It may sound silly, but I like that it has a “name”, instead of just a “severe case of gbs”. But like my dad asked, does it really make a difference?

      Thanks again for listening and any advice, input, etc, is most welcome.

    • Anonymous
      March 9, 2007 at 4:45 pm

      By the way, (sorry for the double post), this all happened within HOURS of onset. She was fine Saturday, by Sunday she couldn’t walk, by Monday she lost feeling and movement in her arms, by Tuesday she was on the vent and couldn’t do anything. They did start the IVig on the 1st day, it was a quick diagnosis, but the damage was so severe, so quick, and sudden that it has left her in such bad shape.
      Today she seemed better as far as blood pressure swings and they have decreased her sedation meds to the point where she is more alert when we are in the room with her. I don’t want her to be in any pain, but I like her being able to respond with a smile when we walk in.
      Keeping my fingers crossed and a prayer to God that this could be the beginning of recovery for her.

    • Anonymous
      March 9, 2007 at 11:22 pm

      I sent you another private message. Would have put it here but went to my messages 1st. you might try this web site -really good to explain AMAN and other varients. [url][/url] and look up Guillian Barre syndrome. Dr. Shawn

    • Anonymous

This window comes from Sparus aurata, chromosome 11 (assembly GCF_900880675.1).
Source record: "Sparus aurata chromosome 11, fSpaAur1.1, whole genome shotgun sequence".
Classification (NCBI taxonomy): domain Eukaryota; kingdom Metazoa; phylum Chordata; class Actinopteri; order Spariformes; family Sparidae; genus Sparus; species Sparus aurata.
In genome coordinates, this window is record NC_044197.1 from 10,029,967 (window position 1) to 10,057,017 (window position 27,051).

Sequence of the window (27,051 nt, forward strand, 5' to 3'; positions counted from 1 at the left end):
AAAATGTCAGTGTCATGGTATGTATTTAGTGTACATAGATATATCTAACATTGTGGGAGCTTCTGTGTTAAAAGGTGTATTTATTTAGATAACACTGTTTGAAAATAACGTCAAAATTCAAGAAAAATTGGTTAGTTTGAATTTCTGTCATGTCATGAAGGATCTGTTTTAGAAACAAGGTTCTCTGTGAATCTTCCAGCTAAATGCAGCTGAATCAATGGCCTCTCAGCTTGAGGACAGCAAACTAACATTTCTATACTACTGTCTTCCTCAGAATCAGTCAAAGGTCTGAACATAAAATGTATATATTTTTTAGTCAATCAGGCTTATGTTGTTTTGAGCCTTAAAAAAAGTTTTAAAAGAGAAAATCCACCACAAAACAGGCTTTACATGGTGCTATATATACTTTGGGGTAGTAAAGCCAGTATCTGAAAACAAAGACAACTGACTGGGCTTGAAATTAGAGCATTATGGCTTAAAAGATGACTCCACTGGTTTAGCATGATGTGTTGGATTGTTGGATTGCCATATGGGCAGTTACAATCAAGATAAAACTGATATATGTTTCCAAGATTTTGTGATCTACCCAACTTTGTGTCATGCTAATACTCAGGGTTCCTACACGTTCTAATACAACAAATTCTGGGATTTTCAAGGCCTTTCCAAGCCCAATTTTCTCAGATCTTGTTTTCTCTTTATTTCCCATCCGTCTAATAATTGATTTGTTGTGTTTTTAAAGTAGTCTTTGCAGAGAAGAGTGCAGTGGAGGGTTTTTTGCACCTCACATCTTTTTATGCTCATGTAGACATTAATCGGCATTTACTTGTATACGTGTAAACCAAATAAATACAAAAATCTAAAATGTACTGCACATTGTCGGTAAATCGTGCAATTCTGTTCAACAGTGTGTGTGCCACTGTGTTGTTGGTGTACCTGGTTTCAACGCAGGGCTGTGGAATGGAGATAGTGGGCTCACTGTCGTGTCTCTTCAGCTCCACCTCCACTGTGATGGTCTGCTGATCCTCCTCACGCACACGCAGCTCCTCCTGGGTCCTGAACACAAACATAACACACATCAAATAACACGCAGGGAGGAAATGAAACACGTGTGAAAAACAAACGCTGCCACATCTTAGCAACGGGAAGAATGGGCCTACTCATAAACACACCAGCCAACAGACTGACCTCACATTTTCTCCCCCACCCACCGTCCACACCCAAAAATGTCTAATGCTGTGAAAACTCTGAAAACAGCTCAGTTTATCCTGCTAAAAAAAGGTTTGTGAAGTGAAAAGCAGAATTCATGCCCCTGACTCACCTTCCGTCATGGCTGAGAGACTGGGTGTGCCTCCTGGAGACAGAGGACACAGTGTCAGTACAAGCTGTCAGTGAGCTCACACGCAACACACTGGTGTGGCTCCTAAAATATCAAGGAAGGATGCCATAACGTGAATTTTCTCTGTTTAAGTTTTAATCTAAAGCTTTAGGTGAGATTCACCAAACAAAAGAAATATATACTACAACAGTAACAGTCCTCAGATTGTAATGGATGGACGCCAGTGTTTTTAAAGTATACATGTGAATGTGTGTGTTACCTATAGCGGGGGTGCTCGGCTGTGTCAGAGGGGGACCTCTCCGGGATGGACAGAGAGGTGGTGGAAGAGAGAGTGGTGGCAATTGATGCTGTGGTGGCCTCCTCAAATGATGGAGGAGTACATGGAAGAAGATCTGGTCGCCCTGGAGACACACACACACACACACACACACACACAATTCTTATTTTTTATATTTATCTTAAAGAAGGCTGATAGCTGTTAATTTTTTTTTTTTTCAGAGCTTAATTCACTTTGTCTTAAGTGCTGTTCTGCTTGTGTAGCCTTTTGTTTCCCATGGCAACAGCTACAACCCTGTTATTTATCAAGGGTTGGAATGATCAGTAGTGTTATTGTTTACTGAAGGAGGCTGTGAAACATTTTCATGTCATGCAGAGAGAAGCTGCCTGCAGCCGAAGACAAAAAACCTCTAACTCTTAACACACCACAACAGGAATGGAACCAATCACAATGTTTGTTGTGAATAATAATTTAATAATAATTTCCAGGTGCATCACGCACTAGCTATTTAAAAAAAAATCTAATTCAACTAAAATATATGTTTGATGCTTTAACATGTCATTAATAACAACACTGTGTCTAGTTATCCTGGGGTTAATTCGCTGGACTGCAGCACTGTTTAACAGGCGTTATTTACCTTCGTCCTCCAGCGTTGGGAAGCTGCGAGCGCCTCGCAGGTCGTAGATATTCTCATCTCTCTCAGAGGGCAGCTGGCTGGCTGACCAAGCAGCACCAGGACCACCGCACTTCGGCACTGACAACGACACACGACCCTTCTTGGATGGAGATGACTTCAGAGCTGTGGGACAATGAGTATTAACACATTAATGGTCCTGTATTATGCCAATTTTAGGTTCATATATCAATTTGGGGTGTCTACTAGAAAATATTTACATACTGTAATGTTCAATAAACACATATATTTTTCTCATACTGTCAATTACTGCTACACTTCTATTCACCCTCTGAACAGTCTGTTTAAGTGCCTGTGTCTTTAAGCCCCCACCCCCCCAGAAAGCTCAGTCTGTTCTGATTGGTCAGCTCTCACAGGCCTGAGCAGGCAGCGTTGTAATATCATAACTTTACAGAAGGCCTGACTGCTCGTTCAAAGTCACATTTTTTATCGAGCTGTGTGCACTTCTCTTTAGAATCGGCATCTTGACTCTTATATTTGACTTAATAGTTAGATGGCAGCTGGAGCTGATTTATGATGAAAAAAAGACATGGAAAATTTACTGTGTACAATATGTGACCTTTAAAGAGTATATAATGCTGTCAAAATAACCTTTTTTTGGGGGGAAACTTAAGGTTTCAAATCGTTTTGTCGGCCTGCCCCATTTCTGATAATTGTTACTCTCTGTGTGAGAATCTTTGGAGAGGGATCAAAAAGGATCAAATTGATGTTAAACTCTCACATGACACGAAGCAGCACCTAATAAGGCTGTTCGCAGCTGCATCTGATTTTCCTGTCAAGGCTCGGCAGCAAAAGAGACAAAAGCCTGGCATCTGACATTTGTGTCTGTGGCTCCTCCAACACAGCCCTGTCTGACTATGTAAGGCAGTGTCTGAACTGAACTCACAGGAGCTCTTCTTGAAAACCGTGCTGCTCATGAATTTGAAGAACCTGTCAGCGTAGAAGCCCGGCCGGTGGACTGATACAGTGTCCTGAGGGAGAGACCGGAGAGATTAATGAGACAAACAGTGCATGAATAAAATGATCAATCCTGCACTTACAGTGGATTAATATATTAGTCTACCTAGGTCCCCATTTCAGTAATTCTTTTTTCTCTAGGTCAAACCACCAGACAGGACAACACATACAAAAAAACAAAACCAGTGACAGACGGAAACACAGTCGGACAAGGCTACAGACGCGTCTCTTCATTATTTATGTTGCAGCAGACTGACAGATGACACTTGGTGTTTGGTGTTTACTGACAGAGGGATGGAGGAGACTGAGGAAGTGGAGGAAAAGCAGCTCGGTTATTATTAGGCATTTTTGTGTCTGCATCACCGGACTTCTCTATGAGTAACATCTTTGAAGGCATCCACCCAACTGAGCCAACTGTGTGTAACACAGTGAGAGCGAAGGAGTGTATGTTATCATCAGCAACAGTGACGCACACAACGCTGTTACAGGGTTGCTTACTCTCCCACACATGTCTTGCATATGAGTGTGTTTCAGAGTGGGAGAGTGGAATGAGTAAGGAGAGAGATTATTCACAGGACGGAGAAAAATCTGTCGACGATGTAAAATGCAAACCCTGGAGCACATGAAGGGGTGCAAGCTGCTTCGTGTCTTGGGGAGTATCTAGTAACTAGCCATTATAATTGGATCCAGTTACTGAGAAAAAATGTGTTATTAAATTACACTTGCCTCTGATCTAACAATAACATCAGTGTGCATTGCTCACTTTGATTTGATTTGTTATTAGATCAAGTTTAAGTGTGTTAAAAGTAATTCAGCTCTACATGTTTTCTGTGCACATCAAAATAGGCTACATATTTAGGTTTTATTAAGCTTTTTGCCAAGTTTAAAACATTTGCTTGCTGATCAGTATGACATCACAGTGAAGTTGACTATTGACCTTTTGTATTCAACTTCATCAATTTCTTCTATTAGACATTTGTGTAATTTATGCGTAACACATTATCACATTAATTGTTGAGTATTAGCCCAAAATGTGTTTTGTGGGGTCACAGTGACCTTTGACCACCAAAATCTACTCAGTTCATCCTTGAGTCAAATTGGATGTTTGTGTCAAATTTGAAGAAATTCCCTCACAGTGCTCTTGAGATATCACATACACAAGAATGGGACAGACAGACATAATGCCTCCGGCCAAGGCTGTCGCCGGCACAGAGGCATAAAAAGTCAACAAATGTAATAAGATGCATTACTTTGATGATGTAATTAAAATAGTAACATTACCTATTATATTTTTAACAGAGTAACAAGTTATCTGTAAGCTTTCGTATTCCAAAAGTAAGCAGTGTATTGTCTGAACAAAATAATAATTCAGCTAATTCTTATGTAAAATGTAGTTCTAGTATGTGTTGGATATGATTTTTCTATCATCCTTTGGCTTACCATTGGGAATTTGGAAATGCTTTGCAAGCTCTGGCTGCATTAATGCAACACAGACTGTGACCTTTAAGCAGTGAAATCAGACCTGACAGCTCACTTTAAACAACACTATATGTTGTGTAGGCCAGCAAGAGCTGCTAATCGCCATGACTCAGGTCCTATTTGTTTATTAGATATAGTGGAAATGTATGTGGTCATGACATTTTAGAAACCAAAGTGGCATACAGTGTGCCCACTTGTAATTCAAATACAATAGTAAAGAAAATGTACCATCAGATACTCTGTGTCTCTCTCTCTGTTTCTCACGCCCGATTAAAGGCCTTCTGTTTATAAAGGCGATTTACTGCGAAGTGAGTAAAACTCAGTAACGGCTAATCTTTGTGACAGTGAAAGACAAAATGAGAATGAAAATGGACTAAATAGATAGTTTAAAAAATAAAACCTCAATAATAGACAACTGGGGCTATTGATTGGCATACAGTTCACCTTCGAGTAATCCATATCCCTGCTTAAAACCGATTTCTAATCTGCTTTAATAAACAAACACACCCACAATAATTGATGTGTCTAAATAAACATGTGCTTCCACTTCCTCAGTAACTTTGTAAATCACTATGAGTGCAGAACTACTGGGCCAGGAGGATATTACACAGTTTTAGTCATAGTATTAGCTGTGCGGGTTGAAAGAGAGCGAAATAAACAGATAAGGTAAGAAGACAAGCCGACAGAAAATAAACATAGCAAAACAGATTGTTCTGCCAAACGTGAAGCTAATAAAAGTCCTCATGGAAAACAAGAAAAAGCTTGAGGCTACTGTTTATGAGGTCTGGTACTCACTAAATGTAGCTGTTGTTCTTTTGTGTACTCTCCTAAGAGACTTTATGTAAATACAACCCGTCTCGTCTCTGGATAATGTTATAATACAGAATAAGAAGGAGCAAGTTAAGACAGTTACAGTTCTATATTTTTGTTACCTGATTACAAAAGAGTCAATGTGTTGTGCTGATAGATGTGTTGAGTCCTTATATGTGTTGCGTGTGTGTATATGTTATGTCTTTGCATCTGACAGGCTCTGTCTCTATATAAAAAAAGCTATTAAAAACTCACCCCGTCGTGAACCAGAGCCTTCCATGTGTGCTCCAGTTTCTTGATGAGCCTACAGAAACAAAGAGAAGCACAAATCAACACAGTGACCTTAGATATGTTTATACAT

March 9, 2007 at 11:35 pm

      My 29 yr old son Nate has Axonal damage which is also know as AMSAN. After I read about it, I flat out asked his neurologist if he had that and he said yes.
      It just means that the damage is much more than just the nerve coating but rather the nerve itself is damaged.
      It means that the healing process will take longer than if just the coating was damaged. The nerves either heal or they grow new roots to by pass the damage. Its slow but it can happen completely.
      Nate is 14 mos out and has gotten back his chest muscles, back muscles, arms and some of his hip and upper leg muscles back.
      His lower legs and feet muscles are still not there yet and they’re still numb a lot.
      His doc told us he would be ok anywhere from 6 mos to 2 yrs or longer. Everyone heals at a different rate.
      Nate’s blood pressure was out the roof when he first got sick but it got better with the meds they gave him and he no longer needed meds for that after 3 mos.
      One thing that is hopeful though is that GBS doesn’t affect your moms brain or mind. Even if she has facial paralysis, she knows pretty much what is going on and talking to her to tell her what his going on is a good thing.
      It will help her to know.
      When Nate was first really sick, I would tell him what I read and reassure him that he would get better. It really helped him a lot.
      Trudy, Natesmom

    • Anonymous
      March 10, 2007 at 4:52 pm

      GBSsux- the user name is so apt!